Mark Waid is one busy guy, editing comics for one company and writing for at least two more. His "Cyberforce/Hunter Killer" #4 was a pleasant surprise, with an effective antagonist in the suited and charismatic Morningstar (A weakened character said, "Stay ... away ... or I'll ..." "Vomit? Weep? Pee? Give me a hint," Morningstar replied dryly) and a team of tactical agents with some degree of characterization (the most given to Ellis). Toss in some corporate espionage and conspiracy theories and you've got an okay comic book here. Worth watching, to see if any of the other characters become anybody.
Speaking of Waid, "Strange" #3 was also fairly close, with an old "friend" calling in a favor while making an interesting connection between the Jon Benet Ramsey-esque world of juvenile pageantry and the subprime mortgage collapse (it works, mostly). The "victims" are a little too bland to feel much sympathy for, while the antagonist lacked a certain charm that could have been improved by borrowing from Jason Lee's character in "Dogma." Still, not bad.
Matty Roth has gone too far in "DMZ" #49, and even his long-time supporter Zee can't abide by his decisions. Meanwhile, the nuclear shell game Parco Delgado played with his "neighbors" of the Free States and US military may have been found out and nobody's happy with anything. Clearly this issue was ratcheting up the stakes for ... something, but it was just shy of being convincing enough to carry the day.
Kevin Smith mysteriously turns in another issue of "Batman: The Widening Gyre" #4, a talky, romantic-minded issue where the Bat violates Ferengi Rule of Acquisition #99 and gets uncomfortable with a relationship that moves too fast. The one that's about the girl is not what you might think. Greatly entertaining dialogue that never seems to go anywhere.
All the build up is cast aside in "Die Hard Year One" #4, which is balls-to-the-wall action as John McClane shows some of what made him the cinema legend and lots of bullets fly at a high society party. There were some interesting moments but it never really congealed into a whole chunk of culture that'd make you say, "yeah, that's what I need."
The one thing that was making Superboy interesting went away in "Adventure Comics" #6, which played more to the straightforward superhero fan -- nothing wrong with that, but it wasn't the crazy heights that the notebook shtick could have clearly gotten to. Maybe it was time to clear the way for Levitz' comeback, hard to say.
"Realm of Kings: Imperial Guard" #3 leaves Kallark's finest lost in space while he's bored senseless in the true field of death, the meeting at a big table. There was a mild riff on Han and Leia from "Empire Strikes Back" but with much bigger stakes and more vibrant art could go a long way to making this series stand out more.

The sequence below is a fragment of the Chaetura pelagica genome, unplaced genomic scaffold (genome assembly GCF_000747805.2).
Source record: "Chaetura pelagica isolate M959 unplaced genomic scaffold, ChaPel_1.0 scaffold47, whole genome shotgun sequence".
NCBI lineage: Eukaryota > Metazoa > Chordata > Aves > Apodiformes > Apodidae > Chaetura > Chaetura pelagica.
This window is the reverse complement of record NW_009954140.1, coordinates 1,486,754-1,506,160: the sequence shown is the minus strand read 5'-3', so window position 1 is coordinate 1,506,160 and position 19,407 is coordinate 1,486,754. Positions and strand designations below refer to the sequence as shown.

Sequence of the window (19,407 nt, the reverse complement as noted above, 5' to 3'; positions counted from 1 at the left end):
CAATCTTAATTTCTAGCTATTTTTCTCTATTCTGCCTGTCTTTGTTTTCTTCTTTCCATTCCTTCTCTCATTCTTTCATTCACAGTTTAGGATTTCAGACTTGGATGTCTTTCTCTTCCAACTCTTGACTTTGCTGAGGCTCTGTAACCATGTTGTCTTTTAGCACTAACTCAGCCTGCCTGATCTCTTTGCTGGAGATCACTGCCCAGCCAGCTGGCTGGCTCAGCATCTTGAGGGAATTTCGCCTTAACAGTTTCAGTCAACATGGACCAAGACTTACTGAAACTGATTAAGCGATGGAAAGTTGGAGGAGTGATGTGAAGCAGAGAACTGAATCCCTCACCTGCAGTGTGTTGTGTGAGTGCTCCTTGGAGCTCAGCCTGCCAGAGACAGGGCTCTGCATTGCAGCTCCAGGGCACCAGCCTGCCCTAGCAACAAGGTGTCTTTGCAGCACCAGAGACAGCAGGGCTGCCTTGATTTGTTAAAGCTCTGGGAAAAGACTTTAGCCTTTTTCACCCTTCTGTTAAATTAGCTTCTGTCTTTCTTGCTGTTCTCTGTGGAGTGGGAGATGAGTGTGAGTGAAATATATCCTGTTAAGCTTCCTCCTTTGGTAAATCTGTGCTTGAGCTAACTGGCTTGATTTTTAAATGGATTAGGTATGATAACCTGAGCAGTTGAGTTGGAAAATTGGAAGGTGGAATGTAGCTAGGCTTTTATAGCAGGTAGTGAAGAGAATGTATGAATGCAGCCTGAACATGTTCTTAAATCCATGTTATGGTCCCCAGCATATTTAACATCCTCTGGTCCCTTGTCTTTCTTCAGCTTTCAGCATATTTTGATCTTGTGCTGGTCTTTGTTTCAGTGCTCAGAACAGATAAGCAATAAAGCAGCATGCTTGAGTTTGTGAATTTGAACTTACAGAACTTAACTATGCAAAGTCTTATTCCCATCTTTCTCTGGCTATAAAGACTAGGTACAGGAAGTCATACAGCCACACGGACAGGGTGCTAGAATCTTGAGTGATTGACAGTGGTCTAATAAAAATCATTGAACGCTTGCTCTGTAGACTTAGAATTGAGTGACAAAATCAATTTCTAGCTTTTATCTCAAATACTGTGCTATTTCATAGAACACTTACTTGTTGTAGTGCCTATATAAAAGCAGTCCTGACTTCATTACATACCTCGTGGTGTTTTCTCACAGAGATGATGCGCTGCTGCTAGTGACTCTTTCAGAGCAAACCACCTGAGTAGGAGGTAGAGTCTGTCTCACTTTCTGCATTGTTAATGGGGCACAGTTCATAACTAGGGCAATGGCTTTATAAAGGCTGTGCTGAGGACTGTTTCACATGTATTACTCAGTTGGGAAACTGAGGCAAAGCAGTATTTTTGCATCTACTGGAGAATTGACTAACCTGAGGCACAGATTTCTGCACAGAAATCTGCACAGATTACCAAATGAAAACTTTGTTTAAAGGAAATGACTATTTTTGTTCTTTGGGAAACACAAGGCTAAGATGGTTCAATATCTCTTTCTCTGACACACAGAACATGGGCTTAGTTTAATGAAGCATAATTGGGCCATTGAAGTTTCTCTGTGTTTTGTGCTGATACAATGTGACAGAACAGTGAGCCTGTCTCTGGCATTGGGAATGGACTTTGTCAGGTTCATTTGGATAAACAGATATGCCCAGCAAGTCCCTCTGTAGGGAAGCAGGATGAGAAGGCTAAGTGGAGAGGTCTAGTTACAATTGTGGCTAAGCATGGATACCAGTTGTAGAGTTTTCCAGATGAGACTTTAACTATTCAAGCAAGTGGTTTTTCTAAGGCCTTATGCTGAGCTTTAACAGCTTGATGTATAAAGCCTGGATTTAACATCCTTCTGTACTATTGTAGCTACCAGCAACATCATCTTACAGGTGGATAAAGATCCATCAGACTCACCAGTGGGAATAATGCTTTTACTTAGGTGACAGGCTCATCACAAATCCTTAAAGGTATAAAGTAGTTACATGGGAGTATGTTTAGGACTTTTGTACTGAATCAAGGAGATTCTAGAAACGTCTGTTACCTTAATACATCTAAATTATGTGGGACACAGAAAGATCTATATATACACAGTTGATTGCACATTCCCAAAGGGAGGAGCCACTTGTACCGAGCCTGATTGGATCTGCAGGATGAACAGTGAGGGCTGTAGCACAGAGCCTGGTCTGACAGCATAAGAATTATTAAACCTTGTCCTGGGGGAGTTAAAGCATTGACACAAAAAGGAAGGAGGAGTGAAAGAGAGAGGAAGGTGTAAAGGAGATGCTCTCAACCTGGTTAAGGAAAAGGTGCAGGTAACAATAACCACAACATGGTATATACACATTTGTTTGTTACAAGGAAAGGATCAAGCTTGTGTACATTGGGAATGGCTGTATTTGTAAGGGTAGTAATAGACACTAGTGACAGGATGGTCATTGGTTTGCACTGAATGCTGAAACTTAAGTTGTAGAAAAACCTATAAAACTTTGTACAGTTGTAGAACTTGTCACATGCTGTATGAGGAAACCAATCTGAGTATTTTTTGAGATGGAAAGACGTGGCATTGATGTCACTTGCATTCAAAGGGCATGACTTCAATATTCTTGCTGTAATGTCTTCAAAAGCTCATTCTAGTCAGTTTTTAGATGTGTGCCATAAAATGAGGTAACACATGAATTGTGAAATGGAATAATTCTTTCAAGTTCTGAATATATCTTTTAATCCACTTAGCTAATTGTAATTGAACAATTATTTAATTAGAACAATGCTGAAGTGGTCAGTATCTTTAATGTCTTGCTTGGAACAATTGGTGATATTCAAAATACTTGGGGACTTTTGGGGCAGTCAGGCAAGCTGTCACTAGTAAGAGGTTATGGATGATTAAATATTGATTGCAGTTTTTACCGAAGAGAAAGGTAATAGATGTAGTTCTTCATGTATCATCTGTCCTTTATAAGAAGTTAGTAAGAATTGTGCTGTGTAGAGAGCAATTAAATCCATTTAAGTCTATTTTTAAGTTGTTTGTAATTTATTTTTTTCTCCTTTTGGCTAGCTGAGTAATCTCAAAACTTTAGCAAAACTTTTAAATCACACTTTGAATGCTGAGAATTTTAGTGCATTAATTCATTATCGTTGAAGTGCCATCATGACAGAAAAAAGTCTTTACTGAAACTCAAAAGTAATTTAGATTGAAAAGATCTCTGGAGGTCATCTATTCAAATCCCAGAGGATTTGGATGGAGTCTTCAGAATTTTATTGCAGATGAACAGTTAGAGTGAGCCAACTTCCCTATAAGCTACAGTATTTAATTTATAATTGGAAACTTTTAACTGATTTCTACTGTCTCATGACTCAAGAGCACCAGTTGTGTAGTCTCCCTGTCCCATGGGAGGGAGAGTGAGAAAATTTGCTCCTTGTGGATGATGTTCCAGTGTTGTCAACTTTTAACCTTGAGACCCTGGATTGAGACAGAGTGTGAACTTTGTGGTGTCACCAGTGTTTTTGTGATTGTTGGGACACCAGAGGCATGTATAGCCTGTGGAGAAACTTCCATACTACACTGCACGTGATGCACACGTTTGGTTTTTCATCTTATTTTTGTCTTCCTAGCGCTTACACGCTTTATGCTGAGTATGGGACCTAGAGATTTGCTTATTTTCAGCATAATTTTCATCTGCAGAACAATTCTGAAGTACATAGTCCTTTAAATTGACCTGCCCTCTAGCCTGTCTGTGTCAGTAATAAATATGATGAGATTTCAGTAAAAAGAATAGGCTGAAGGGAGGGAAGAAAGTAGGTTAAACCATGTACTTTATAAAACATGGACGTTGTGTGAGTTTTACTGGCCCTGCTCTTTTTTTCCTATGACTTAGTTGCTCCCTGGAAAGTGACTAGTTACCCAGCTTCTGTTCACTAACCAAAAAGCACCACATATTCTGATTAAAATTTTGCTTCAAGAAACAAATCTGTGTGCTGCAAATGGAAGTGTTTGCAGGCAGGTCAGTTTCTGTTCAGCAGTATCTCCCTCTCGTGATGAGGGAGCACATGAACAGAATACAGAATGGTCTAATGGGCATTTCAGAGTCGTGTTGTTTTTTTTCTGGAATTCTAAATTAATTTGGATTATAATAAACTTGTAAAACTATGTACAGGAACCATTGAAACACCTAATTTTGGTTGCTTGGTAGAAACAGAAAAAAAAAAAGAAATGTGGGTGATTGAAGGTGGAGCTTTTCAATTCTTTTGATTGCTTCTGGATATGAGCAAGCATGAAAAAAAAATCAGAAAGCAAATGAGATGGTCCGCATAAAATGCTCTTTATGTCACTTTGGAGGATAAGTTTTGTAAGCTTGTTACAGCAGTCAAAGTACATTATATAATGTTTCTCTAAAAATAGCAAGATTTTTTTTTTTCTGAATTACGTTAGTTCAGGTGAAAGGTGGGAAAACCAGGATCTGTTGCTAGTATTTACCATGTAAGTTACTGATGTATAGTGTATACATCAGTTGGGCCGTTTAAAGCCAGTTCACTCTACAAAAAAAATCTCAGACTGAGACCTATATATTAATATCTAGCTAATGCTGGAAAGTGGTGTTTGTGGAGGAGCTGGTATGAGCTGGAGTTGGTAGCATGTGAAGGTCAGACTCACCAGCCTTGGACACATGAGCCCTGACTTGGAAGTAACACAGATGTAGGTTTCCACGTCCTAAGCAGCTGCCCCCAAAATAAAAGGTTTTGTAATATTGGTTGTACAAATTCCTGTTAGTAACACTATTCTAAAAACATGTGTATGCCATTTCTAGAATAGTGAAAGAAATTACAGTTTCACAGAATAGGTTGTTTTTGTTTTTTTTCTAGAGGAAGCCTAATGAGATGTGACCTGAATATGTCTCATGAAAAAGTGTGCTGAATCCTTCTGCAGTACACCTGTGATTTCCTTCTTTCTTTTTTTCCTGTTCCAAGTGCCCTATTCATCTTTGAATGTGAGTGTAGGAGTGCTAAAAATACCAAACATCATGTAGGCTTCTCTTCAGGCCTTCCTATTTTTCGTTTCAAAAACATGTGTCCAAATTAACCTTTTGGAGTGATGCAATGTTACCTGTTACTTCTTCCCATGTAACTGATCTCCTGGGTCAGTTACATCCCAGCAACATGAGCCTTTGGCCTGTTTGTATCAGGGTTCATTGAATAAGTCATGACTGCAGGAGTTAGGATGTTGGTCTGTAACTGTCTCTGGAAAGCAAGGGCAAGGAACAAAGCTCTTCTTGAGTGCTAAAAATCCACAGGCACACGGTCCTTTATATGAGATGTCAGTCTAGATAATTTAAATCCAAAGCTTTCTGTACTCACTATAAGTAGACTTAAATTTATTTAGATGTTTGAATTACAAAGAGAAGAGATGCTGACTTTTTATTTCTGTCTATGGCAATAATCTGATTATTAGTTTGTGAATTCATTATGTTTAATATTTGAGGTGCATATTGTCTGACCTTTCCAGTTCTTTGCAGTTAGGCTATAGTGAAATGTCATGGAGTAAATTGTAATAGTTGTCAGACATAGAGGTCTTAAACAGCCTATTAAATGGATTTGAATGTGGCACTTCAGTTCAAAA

Dick Grayson's settling into the mantle in "Batman" #695 despite one pesky and recurring vulnerability. This issue was solidly "all right" with a team up between somewhat unexpected allies and some cool visuals.
The "Meh" Pile Not good enough to praise, not bad enough to insult, not important enough to say much more than the title
"Green Arrow/Black Canary" #28, "Absolution" #6, "The Darkness" #82, "Batgirl" #6, "G.I. Joe Movie: Snake Eyes" #4, "Booster Gold" #28, "Farscape: D'argo's Quest" #2, "Nation X" #2, "Action Comics" #885, "Anchor" #4, "Buffy the Vampire Slayer" #31, "Superhero Squad" #1, "Psylocke" #3, "Weekly World News" #1, "Shield" #5
No, just ... no ... These comics? Not so much ...
"Galactica 1980" #4 ... wow. It was surprising that the middle two issues overachived to stand in the range of mediocrity, but this? This is the most unsatisfying Galactica ending since James Callis and Tricia Helfer walked through Manhattan streets. Adama flying a Viper, a weird chat with Baltar, just ... no. Really, no.
The main characters in "Dark X-Men" #3 are entertainingly crazy, but to see Nate Gray come in and take on the Avengers too (again, the Sentry is the easiest to deal with) with an ending that's weird and unsettling. There's really no need for this.
Do you like to see mopey, worried giant mechanoids? Well, if so, "Transformers Ongoing" #3 is the place for you. If, however, you're in search of awesomeness, that seems to be out of stock as Ultra Magnus intimidates, Hot Rod comes up with an outlandishly bad idea, Jetfire almost says, "I'm a scientist, not an engineer!" Bones McCoy-style and literally nothing goes write. Wait, sorry, the art's good. That's about it.
Speaking of whiny and navel-gazing, "Titans" #21 had a lot of Vic and Kory talking. Like, a lot. With the Teen Titans at the tower, it's hard to see why this team -- or title -- even exists. Really, this was painful.
SO, HOW BAD WAS IT?
Ten okay, fifteen "meh," four atrocious ... that's close enough to good, as the mediocre kind of just washes over you.
WINNERS AND LOSERS
Three jumps, adequate reads, yeah, this is a winner.
Got a comic you think should be reviewed in The Buy Pile? If we get a PDF of a fairly normal length comic (i.e. "less than 64 pages") by no later than 24 hours before the actual issue arrives in stores (and sorry, we can only review comics people can go to stores and buy), we guarantee the work will get reviewed, if remembered. Physical comics? Geddouttahere. Too much drama to store with diminishing resources. If you send it in more than two days before comics come out, the possibility of it being forgotten increases exponentially.
There are now two official ways to get Hannibal Tabu's blog-related wisdom. For all personal things, there's Hannibal's relaunched Soapbox and for his views on the weird, wild world there's The Hundred and Four, where I also post (mostly) weekly commentary tracks about these reviews, which may be waylaid by the kind of sleep deprivation you can only get when you're around a newborn.